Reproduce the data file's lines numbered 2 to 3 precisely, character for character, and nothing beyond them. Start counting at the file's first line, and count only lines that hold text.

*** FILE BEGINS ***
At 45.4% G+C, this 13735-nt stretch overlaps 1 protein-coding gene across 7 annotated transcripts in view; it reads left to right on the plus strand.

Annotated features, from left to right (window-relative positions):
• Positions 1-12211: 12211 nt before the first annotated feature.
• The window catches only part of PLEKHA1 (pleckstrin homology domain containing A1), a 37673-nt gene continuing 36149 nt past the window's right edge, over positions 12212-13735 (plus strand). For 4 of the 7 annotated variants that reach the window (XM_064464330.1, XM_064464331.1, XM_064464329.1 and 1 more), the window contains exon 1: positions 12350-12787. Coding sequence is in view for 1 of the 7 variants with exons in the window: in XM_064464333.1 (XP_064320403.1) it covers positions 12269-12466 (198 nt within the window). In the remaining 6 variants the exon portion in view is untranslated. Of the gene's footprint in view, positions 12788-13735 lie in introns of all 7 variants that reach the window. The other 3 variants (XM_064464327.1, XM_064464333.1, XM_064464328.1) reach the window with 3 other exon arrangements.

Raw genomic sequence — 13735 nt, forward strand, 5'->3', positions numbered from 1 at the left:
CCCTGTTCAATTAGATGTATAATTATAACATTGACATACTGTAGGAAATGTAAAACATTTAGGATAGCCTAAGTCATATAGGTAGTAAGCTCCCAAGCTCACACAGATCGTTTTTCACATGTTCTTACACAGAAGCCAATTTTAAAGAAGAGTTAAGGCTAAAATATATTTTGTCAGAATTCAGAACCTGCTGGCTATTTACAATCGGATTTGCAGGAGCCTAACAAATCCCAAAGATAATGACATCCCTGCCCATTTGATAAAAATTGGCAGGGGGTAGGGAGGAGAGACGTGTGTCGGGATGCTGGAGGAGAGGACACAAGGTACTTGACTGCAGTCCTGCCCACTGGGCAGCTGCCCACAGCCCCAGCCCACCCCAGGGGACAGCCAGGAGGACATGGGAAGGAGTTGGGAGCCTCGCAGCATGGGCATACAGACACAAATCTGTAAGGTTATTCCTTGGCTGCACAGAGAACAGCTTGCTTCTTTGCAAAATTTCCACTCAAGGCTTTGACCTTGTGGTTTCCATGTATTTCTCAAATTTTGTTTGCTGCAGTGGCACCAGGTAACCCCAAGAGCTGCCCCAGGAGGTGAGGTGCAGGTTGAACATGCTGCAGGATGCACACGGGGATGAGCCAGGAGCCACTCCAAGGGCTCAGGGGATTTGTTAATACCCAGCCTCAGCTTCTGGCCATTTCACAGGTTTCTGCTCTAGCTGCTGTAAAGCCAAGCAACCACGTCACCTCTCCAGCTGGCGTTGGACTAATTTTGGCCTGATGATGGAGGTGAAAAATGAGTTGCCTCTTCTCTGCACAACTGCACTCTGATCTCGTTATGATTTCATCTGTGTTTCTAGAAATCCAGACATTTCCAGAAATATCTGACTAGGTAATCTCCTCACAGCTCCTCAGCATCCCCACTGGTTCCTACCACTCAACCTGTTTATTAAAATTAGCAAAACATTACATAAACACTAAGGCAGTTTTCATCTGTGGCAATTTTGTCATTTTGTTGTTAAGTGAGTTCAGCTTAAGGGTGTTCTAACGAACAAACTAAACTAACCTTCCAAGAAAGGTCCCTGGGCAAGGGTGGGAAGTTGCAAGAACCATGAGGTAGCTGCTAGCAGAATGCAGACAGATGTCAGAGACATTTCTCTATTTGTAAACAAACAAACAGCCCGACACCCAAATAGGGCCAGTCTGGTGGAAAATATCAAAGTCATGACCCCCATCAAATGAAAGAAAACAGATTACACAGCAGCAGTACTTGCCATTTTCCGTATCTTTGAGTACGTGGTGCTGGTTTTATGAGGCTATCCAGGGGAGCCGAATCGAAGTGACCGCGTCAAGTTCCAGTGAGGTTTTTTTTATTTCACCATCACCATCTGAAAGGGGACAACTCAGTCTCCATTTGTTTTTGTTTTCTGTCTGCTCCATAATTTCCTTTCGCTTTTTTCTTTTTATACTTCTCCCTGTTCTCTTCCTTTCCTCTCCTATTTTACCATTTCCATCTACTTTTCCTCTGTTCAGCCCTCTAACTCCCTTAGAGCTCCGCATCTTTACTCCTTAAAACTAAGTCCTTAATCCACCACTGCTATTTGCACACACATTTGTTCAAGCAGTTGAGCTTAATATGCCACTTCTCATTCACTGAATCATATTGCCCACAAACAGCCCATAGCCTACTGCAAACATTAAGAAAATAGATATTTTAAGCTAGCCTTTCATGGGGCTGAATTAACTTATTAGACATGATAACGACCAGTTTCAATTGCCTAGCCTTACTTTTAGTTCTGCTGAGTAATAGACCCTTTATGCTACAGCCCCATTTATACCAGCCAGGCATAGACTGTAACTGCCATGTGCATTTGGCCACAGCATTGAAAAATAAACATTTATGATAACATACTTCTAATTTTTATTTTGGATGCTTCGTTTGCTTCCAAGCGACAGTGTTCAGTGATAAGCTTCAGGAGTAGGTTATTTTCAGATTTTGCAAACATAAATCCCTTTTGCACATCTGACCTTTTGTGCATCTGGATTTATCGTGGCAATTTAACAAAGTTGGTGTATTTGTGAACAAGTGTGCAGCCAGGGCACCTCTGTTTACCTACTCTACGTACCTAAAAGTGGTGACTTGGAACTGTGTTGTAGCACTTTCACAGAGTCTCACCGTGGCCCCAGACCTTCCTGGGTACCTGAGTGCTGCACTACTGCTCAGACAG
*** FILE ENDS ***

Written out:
Annotated features, from left to right (window-relative positions):
• Positions 1-12211: 12211 nt before the first annotated feature.